Just Knock on the Tree
The Odyssey of the Coddiwompling Tortoise – Rozinante – and The Storyteller
(Coddiwomple: to travel in a purposeful manner toward a vague destination.)
When Farm Weekends turn into Permanent Habitats
Escaping the Big Smoke and farming on weekends is something many people do with a passion. Sometimes, they leave that Smoke behind forever.
Colin and Maggie outside their unique home. Image Judy Barnes.
Farmers are being encouraged to open their old farm houses for tourists as Groot Marico is only two hours from Johannesburg, Pretoria and Botswana. Accommodation is springing up everywhere. Camping sites abound in the area.
Many weekend farmers often opt to live in the Marico district permanently. At time of writing, mechanical engineer, Colin Cooper and his wife Maggie arrived almost two decades ago to farm full-time but circumstances change and when I met them, Colin was running a bicycle workshop – with a difference. He’s still running it and still on a pro-bono basis. Corporates are ordering his Qhubeka-brand bicycles to distribute to rural children. There was even a team in the Tour de France a few years ago. The bikes are of a sturdy design, for use on rural roads and are meant to be easily fixed with basic tools. Qhubeka means ‘to move forward, to progress’ and their belief is: ‘We give a hand up – not a handout’.
Colin’s prototype Qhubeka bicycle. Image Judy Barnes.
An ardent cyclist himself, Colin has even designed his own bicycle, the TrakTa, with Qhubeka gladly also finding sponsors who provide wheels for children, health workers and Community Police Forum members. A few years ago, Volkswagen provided 2 000 bicycles as part of their social development programme required by government.
Colin has reduced the shipping costs of imported materials by designing and making his own frames, forks and spare parts, thereby creating additional jobs for the township residents. The ‘work to earn’ ethos is now inculcated among those who’d like a bicycle to get to school, to work or just carry groceries. Women can earn one by crocheting two blankets, two scarves and a beanie.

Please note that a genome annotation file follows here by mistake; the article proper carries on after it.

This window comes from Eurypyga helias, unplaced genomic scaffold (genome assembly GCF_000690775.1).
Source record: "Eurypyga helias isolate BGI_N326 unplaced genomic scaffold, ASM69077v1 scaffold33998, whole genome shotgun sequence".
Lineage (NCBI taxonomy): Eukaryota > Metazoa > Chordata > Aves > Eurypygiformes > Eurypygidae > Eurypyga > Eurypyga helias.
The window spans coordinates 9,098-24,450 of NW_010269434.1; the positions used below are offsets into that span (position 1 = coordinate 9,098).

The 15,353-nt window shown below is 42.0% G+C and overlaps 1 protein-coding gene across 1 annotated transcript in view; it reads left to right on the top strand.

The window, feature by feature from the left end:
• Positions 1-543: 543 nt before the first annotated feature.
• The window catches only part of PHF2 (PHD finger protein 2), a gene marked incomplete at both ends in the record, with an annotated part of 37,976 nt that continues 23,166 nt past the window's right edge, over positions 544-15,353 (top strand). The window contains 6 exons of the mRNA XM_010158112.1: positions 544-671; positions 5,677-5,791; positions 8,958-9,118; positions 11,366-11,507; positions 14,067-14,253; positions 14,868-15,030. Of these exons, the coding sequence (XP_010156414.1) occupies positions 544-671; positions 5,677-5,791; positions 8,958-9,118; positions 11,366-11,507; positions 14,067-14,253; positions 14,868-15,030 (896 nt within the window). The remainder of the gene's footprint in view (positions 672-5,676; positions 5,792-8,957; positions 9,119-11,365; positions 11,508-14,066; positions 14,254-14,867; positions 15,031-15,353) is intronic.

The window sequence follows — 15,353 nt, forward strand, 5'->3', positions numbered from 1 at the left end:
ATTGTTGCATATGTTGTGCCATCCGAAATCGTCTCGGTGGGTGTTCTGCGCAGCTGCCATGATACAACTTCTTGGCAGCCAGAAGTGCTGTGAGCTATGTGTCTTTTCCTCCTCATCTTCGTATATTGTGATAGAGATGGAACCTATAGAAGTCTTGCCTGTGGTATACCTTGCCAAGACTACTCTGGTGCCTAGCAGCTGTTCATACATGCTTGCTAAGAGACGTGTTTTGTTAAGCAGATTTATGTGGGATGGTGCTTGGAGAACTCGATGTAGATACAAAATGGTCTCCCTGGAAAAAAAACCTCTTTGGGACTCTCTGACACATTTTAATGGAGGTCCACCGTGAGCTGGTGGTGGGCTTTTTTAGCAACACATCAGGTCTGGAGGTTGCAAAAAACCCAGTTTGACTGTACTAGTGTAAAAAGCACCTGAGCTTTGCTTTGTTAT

My lovely bag — note the button is made from a 2l screw-top soft drink cap. Image Judy Barnes.
Colin says ‘there’s something in the air’ in the Marico – obviously, something encouraging. He even makes cow bells but not for cows. They’ve become popular here, as in Europe, for bicycle races, instead of a starter’s gun, and as souvenirs. Men who assemble 200 cow bells qualify for a bicycle as do women who paint pictures or designs on 200 of them.
Schools can qualify for a bicycle by collecting 10kg of plastic, screw-top bottle caps. Not surprisingly, Colin makes buttons out of them, for shoulder bags. I was a lucky recipient of one gifted from them.
Paint 200 of these and you have yourself a bicycle. Image Judy Barnes.
Colin and Maggie’s ‘Shedquarters’ as they endearingly refer to it, was completely built by both of them. The bulk of the building work was done by Colin, including all the plumbing and solar electrical installation. Maggie helped with the internal walls and did all the painting. There’s even a drawbridge-type staircase.
Further down the main street, I would meet Jolene and more surprises as to just how busy people are in what some may consider just a backwater. Little did they know.
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